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In January of 2015, the NCAA voted to let its major conferences broaden their definition of “college scholarship”—allowing them to give their athletes a small cost-of-attendance stipend for travel and other expenses, in addition to tuition and room and board.

Now, thanks to a new $208 million settlement in a class-action lawsuit, some college athletes who played before those cost-of-attendance stipends will be reimbursed for what they missed out on. The deal still must be approved by a federal judge, but as it stands now, basketball and football players who spent four years in college athletics at any point after 2009 can receive an average of $6,800. Given that these stipends rarely exceed more than a few thousand dollars, if that, the average payout seems in line with what players are getting now—which is to say, not very much over the course of four years and certainly not something at all commensurate with the amount of labor put in or how much the NCAA is profiting from it. (Both men’s and women’s basketball players are eligible. Athletes who spent less than four years in college sports will be eligible for a smaller sum prorated to their time in school.)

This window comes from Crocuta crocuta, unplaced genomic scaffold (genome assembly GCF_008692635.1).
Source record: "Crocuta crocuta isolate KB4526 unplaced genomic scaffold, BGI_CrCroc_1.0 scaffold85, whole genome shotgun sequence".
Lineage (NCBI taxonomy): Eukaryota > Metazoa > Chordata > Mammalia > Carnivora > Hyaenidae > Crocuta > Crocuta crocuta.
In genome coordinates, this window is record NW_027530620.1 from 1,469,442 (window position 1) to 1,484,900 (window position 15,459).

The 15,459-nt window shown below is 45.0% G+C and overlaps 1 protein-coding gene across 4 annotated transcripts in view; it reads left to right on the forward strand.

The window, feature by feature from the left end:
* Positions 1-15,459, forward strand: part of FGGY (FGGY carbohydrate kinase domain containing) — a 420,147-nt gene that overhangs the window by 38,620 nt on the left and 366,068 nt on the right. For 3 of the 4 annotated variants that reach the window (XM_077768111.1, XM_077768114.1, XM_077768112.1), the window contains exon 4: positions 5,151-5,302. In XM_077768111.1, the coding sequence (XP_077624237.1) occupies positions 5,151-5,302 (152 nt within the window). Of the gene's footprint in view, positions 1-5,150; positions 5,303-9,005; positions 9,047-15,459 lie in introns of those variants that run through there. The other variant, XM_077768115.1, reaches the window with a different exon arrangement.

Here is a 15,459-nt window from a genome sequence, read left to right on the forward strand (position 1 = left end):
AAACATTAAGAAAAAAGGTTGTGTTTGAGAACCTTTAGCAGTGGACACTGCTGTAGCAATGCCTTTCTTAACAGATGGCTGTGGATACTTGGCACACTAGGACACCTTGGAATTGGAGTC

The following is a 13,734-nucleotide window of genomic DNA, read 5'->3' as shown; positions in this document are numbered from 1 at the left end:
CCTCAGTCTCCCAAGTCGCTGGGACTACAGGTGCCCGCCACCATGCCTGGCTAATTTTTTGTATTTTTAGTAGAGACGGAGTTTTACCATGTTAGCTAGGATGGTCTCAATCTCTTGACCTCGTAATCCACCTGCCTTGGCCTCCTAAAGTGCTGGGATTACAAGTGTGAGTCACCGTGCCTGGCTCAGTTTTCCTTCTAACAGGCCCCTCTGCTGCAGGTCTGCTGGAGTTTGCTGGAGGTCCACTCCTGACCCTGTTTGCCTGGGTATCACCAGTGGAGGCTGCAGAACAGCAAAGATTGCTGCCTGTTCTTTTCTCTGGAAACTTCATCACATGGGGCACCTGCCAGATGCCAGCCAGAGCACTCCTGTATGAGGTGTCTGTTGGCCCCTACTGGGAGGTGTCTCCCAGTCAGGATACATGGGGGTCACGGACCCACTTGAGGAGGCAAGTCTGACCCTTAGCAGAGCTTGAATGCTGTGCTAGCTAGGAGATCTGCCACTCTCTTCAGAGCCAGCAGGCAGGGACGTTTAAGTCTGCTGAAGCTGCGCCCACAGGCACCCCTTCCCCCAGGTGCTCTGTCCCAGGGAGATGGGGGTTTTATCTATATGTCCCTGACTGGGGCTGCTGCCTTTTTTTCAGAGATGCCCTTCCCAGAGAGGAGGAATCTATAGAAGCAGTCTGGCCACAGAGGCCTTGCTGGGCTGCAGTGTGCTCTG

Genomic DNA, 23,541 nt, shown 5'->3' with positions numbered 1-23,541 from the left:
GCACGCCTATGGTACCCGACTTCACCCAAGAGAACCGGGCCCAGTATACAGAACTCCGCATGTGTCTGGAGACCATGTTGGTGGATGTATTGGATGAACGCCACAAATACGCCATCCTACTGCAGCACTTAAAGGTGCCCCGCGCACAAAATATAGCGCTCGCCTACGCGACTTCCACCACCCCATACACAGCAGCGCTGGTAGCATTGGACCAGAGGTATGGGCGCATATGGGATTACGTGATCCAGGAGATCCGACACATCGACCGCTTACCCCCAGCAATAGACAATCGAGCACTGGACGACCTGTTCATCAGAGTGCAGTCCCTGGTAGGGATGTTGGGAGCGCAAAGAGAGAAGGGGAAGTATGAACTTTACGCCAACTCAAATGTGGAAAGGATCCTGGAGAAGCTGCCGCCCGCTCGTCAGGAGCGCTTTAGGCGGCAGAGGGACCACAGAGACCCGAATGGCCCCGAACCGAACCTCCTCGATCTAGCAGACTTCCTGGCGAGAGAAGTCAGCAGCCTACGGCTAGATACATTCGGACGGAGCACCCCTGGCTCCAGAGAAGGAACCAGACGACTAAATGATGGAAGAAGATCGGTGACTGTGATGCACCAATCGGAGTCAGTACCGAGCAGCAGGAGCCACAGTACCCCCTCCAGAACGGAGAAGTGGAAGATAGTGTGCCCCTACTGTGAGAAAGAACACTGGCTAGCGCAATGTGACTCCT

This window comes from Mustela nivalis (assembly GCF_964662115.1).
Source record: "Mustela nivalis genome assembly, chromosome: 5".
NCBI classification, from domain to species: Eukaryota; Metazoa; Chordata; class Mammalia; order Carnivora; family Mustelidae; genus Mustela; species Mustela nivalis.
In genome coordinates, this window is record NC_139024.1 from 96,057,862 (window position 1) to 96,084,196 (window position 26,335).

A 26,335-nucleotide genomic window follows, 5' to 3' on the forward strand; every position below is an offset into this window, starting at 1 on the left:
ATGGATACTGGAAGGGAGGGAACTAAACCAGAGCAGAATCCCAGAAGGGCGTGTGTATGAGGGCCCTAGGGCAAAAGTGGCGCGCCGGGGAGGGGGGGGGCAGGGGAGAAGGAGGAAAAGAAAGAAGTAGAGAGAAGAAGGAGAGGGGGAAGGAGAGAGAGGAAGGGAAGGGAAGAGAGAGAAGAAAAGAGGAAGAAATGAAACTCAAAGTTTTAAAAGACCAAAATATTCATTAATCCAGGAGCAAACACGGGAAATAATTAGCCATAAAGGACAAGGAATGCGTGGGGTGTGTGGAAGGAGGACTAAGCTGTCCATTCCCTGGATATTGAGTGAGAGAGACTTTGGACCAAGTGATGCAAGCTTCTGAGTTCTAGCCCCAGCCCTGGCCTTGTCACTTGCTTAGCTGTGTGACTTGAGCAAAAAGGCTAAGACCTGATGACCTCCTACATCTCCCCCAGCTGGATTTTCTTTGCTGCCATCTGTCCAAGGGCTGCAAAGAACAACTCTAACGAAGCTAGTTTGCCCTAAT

This payout only represents one piece of the lawsuit, however, and this tiny victory does not seem to make the NCAA more likely to concede anything else. The end goal of this class-action suit is for athletes to be paid fairly for their work, and in the same press release that acknowledges their $208 million loss, the NCAA notes they’ll be loath to give up much more: “The NCAA and conferences will continue to vigorously oppose the remaining portion of the lawsuit seeking pay for play,” it reads, adding that compensation would “dismantle college sports.”

(A reminder: it would not.)